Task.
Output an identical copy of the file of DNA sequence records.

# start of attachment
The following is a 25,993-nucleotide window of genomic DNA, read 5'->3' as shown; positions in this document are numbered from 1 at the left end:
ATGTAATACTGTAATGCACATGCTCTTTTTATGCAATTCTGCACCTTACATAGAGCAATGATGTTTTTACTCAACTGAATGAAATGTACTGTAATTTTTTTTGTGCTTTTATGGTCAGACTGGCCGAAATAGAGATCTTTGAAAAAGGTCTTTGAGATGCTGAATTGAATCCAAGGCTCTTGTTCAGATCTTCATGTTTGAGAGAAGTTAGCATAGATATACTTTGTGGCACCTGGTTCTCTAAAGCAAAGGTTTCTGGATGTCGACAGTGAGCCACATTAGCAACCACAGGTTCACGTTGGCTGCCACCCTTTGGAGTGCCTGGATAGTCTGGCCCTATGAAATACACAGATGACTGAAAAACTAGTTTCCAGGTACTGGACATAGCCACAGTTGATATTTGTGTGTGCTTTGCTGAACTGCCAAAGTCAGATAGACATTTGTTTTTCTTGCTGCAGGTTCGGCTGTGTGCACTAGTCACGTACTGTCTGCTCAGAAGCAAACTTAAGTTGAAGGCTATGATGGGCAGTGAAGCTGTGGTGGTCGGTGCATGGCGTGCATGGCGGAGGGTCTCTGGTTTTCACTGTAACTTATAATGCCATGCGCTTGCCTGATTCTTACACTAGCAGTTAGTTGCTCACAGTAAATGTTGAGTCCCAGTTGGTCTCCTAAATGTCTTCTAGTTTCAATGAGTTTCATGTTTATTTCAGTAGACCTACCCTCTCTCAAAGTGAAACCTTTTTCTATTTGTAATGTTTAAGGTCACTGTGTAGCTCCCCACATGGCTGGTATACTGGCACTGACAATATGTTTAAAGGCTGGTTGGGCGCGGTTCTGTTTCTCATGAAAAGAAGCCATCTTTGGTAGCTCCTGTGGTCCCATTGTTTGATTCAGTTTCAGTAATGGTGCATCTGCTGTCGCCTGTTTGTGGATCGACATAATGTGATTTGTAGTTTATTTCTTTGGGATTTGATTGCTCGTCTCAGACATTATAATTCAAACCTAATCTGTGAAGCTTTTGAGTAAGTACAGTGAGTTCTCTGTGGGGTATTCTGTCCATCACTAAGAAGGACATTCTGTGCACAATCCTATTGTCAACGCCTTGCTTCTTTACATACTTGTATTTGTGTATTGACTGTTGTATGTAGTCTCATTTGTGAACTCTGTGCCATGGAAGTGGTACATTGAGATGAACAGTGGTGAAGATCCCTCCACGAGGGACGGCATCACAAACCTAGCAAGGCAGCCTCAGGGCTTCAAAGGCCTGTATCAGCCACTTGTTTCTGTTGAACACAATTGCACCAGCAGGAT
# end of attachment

The following is a 25,993-nucleotide window of genomic DNA, read 5'->3' as shown; positions in this document are numbered from 1 at the left end:
ATGTAATACTGTAATGCACATGCTCTTTTTATGCAATTCTGCACCTTACATAGAGCAATGATGTTTTTACTCAACTGAATGAAATGTACTGTAATTTTTTTTGTGCTTTTATGGTCAGACTGGCCGAAATAGAGATCTTTGAAAAAGGTCTTTGAGATGCTGAATTGAATCCAAGGCTCTTGTTCAGATCTTCATGTTTGAGAGAAGTTAGCATAGATATACTTTGTGGCACCTGGTTCTCTAAAGCAAAGGTTTCTGGATGTCGACAGTGAGCCACATTAGCAACCACAGGTTCACGTTGGCTGCCACCCTTTGGAGTGCCTGGATAGTCTGGCCCTATGAAATACACAGATGACTGAAAAACTAGTTTCCAGGTACTGGACATAGCCACAGTTGATATTTGTGTGTGCTTTGCTGAACTGCCAAAGTCAGATAGACATTTGTTTTTCTTGCTGCAGGTTCGGCTGTGTGCACTAGTCACGTACTGTCTGCTCAGAAGCAAACTTAAGTTGAAGGCTATGATGGGCAGTGAAGCTGTGGTGGTCGGTGCATGGCGTGCATGGCGGAGGGTCTCTGGTTTTCACTGTAACTTATAATGCCATGCGCTTGCCTGATTCTTACACTAGCAGTTAGTTGCTCACAGTAAATGTTGAGTCCCAGTTGGTCTCCTAAATGTCTTCTAGTTTCAATGAGTTTCATGTTTATTTCAGTAGACCTACCCTCTCTCAAAGTGAAACCTTTTTCTATTTGTAATGTTTAAGGTCACTGTGTAGCTCCCCACATGGCTGGTATACTGGCACTGACAATATGTTTAAAGGCTGGTTGGGCGCGGTTCTGTTTCTCATGAAAAGAAGCCATCTTTGGTAGCTCCTGTGGTCCCATTGTTTGATTCAGTTTCAGTAATGGTGCATCTGCTGTCGCCTGTTTGTGGATCGACATAATGTGATTTGTAGTTTATTTCTTTGGGATTTGATTGCTCGTCTCAGACATTATAATTCAAACCTAATCTGTGAAGCTTTTGAGTAAGTACAGTGAGTTCTCTGTGGGGTATTCTGTCCATCACTAAGAAGGACATTCTGTGCACAATCCTATTGTCAACGCCTTGCTTCTTTACATACTTGTATTTGTGTATTGACTGTTGTATGTAGTCTCATTTGTGAACTCTGTGCCATGGAAGTGGTACATTGAGATGAACAGTGGTGAAGATCCCTCCACGAGGGACGGCATCACAAACCTAGCAAGGCAGCCTCAGGGCTTCAAAGGCCTGTATCAGCCACTTGTTTCTGTTGAACACAATTGCACCAGCAGGAT